Southeast Financial Credit Union has become ensnared in the New York attorney general's case against an Indianapolis company that sells study guides. AG Eric Schneiderman is accusing The College Network of using false and deceptive business practices.
The suit alleges that The College Network charged consumers approximately $500 for each study guide and required prospective students to purchase upfront guides for every course they would need to earn their degree from Excelsior. In many cases, the total cost of the network’s program exceeded $10,000, which forced most consumers to accept the financing offered by The College Network. In addition, in many cases, the network did not disclose that the loans were being provided by Southeast Financial Credit Union.
A spokesman for the Franklin-based credit union, which has about $450 million in assets and last year posted a net loss of $3.1 million, says the institution shouldn't be a co-defendant in the case against The College Network. Read more here.
In the wake of a domestic assault arrest that led to a controversial decision by a judge, developer David Chase has filed a federal lawsuit against the Metro Police Department.
Chase's lawsuit claims that his former girlfriend, Lauren Bull, was friends with at least one of the police officers who arrested Chase and "officers may have participated for purposes of furthering personal agendas relating to Bull."
The lawsuit, filed by Chase's attorneys Philip Robertson and J. Thomas Smith, alleges that Metro police Chief Steve Anderson, in a seven-page letter critical of Moreland's intervention that was widely reported by local media, "recklessly published false and defamatory statements concerning Mr. Chase." Anderson is not named in the lawsuit.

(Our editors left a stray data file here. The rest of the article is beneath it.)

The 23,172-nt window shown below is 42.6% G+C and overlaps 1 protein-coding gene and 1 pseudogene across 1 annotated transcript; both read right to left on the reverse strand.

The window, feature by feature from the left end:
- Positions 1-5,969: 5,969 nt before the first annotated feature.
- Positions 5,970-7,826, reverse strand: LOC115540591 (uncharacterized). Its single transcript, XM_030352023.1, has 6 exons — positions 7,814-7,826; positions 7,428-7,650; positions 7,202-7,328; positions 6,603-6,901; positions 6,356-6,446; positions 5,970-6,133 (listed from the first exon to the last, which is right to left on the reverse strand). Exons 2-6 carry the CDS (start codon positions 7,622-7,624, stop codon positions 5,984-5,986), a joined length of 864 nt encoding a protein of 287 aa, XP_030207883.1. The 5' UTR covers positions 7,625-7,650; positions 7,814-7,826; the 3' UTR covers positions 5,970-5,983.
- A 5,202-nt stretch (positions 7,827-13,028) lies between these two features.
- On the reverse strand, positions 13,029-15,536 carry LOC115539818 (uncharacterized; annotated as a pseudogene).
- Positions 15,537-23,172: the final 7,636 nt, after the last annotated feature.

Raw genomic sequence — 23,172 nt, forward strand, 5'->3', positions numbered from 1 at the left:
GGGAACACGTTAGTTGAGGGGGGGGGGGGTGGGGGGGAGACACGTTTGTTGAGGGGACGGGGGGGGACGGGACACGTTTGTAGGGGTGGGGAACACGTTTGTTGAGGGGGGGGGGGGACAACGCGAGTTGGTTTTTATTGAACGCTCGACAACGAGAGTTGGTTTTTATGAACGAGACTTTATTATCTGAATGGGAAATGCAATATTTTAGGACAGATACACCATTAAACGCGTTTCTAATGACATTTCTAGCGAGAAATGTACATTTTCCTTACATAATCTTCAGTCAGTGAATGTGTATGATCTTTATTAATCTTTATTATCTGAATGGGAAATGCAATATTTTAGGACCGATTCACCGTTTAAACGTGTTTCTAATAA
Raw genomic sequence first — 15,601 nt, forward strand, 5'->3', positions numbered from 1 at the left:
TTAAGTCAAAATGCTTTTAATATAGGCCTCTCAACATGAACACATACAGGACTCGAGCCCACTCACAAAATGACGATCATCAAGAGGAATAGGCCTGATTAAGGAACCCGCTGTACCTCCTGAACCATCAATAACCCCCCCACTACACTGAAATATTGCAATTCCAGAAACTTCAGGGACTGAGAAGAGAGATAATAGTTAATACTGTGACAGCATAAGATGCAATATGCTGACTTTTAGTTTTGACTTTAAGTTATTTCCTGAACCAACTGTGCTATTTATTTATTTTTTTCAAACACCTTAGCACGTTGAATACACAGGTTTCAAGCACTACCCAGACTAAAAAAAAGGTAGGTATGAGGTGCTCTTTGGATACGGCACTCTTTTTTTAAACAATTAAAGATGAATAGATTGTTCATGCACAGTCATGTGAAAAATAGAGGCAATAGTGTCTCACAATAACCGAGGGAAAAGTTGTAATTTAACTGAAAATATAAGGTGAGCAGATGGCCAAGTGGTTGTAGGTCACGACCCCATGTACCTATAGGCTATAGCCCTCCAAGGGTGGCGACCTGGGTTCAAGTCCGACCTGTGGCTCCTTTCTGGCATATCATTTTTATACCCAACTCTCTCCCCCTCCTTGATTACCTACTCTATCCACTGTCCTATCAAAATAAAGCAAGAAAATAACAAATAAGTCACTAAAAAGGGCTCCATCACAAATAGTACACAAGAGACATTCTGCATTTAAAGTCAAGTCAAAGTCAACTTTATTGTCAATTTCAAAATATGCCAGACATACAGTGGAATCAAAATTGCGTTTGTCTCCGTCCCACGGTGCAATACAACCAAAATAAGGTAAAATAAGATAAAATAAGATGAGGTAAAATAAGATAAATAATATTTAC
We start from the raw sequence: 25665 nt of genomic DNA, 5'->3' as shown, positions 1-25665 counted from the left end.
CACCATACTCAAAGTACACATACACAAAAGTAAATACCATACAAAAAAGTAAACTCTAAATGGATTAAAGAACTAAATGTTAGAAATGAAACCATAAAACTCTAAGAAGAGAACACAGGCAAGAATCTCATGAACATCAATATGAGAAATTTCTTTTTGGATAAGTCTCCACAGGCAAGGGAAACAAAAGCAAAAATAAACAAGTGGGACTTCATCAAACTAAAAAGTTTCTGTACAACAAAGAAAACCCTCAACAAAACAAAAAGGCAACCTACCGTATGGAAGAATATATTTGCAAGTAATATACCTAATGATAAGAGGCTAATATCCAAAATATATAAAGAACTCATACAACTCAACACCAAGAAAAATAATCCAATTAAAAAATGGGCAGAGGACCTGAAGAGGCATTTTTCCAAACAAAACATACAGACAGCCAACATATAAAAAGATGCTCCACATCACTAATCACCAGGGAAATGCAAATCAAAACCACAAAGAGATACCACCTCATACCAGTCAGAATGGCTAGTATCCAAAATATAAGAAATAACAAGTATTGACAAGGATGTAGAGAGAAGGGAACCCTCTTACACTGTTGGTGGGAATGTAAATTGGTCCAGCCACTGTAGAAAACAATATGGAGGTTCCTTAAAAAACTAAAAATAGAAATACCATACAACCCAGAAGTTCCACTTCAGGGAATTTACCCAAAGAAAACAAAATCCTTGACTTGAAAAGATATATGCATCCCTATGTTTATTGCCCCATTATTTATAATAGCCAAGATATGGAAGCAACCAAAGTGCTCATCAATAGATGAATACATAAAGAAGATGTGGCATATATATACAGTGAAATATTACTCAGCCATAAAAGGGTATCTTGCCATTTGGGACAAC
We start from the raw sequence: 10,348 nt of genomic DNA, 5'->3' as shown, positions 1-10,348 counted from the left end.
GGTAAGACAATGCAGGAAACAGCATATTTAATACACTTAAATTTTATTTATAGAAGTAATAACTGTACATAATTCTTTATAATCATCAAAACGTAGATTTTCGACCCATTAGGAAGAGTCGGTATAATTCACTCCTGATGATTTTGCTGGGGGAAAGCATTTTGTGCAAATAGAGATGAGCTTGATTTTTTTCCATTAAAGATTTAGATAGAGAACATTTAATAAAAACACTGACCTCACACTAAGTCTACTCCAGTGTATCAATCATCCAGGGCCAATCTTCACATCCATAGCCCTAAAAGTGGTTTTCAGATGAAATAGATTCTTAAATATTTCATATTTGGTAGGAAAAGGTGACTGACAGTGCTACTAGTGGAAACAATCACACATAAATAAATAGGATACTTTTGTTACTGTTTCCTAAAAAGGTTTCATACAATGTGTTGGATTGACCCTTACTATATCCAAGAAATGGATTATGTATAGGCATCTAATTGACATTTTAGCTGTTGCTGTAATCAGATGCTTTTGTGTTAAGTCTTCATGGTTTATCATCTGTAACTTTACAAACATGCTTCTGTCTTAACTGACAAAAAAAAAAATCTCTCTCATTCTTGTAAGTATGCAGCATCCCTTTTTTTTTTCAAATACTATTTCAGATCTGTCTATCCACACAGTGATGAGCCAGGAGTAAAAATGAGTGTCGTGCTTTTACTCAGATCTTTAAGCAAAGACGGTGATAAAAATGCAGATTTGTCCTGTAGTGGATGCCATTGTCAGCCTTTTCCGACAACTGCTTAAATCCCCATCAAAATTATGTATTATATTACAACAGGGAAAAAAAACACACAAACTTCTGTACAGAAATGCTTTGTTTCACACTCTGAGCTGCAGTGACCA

The lawsuit is seeking a jury trial and an unspecified amount in punitive damages.
A Winchester man is suing boxer Manny Pacquiao and the promoters of his recent fight against Floyd Mayweather Jr., alleging fraud in the "Fight of the Century."
Attorneys for Sean Michael Crabtree filed suit in the U.S. District Court for Middle Tennessee this week, claiming that Pacquiao — who lost the fight by decision — and the promoters failed to disclose a shoulder injury, for which he had surgery four days after the fight. In fact, Pacquiao's "adviser" Michael Koncz, a named defendent in the suit, has said he has advised the boxer to retire because of the nagging shoulder injury.
It is now known that Pacquiao was suffering ahead of the fight and its alleged — in the suit and elsewhere — that he and his team failed to disclose the injury in a pre-bout questionnaire to the Nevada State Athletic Commission, as required by law. One of Pacquiao's sparring partners said Pacquiao had been injured for weeks.
Crabtree is alleging fraud, unjust enrichment and various violations of Tennessee law and is seeking restitution of the pay-per-view fees for himself and a later-to-be-certified class.
Among the more interesting factual claims in the suit is that eccentric former champion Mike Tyson declared the underwhelming fight "The Dud of the Century." The suit, however, does not offer an opinion on Mayweather's negative, unattractive style of boxing, which also contributed to a less-than-satisfactory viewing experience — though one could argue that a reasonable person who had ever watched any of Mayweather's other fights should have known what they were getting into.
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